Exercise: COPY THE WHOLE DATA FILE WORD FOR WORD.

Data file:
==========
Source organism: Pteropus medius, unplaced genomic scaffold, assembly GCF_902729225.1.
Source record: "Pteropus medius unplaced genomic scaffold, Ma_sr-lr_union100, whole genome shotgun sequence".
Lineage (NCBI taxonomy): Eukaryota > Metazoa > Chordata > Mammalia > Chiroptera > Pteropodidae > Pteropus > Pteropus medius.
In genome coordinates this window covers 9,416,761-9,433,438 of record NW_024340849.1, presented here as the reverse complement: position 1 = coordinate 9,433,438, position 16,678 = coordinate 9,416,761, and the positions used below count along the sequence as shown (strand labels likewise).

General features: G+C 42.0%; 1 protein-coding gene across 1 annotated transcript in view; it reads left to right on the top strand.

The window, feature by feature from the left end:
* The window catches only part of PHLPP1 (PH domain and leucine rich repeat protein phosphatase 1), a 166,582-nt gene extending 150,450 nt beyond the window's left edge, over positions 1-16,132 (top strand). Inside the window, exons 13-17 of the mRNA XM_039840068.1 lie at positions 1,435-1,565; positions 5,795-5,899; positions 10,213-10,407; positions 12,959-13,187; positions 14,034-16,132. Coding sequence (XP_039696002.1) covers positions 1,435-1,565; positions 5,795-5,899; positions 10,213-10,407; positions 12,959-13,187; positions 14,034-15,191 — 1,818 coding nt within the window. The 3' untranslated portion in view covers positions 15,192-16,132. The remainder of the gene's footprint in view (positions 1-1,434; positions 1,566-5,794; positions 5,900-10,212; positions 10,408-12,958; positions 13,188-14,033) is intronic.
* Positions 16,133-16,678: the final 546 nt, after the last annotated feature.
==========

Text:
Source organism: Pteropus medius, unplaced genomic scaffold, assembly GCF_902729225.1.
Source record: "Pteropus medius unplaced genomic scaffold, Ma_sr-lr_union100, whole genome shotgun sequence".
Lineage (NCBI taxonomy): Eukaryota > Metazoa > Chordata > Mammalia > Chiroptera > Pteropodidae > Pteropus > Pteropus medius.
In genome coordinates this window covers 9,416,761-9,433,438 of record NW_024340849.1, presented here as the reverse complement: position 1 = coordinate 9,433,438, position 16,678 = coordinate 9,416,761, and the positions used below count along the sequence as shown (strand labels likewise).

General features: G+C 42.0%; 1 protein-coding gene across 1 annotated transcript in view; it reads left to right on the top strand.

The window, feature by feature from the left end:
* The window catches only part of PHLPP1 (PH domain and leucine rich repeat protein phosphatase 1), a 166,582-nt gene extending 150,450 nt beyond the window's left edge, over positions 1-16,132 (top strand). Inside the window, exons 13-17 of the mRNA XM_039840068.1 lie at positions 1,435-1,565; positions 5,795-5,899; positions 10,213-10,407; positions 12,959-13,187; positions 14,034-16,132. Coding sequence (XP_039696002.1) covers positions 1,435-1,565; positions 5,795-5,899; positions 10,213-10,407; positions 12,959-13,187; positions 14,034-15,191 — 1,818 coding nt within the window. The 3' untranslated portion in view covers positions 15,192-16,132. The remainder of the gene's footprint in view (positions 1-1,434; positions 1,566-5,794; positions 5,900-10,212; positions 10,408-12,958; positions 13,188-14,033) is intronic.
* Positions 16,133-16,678: the final 546 nt, after the last annotated feature.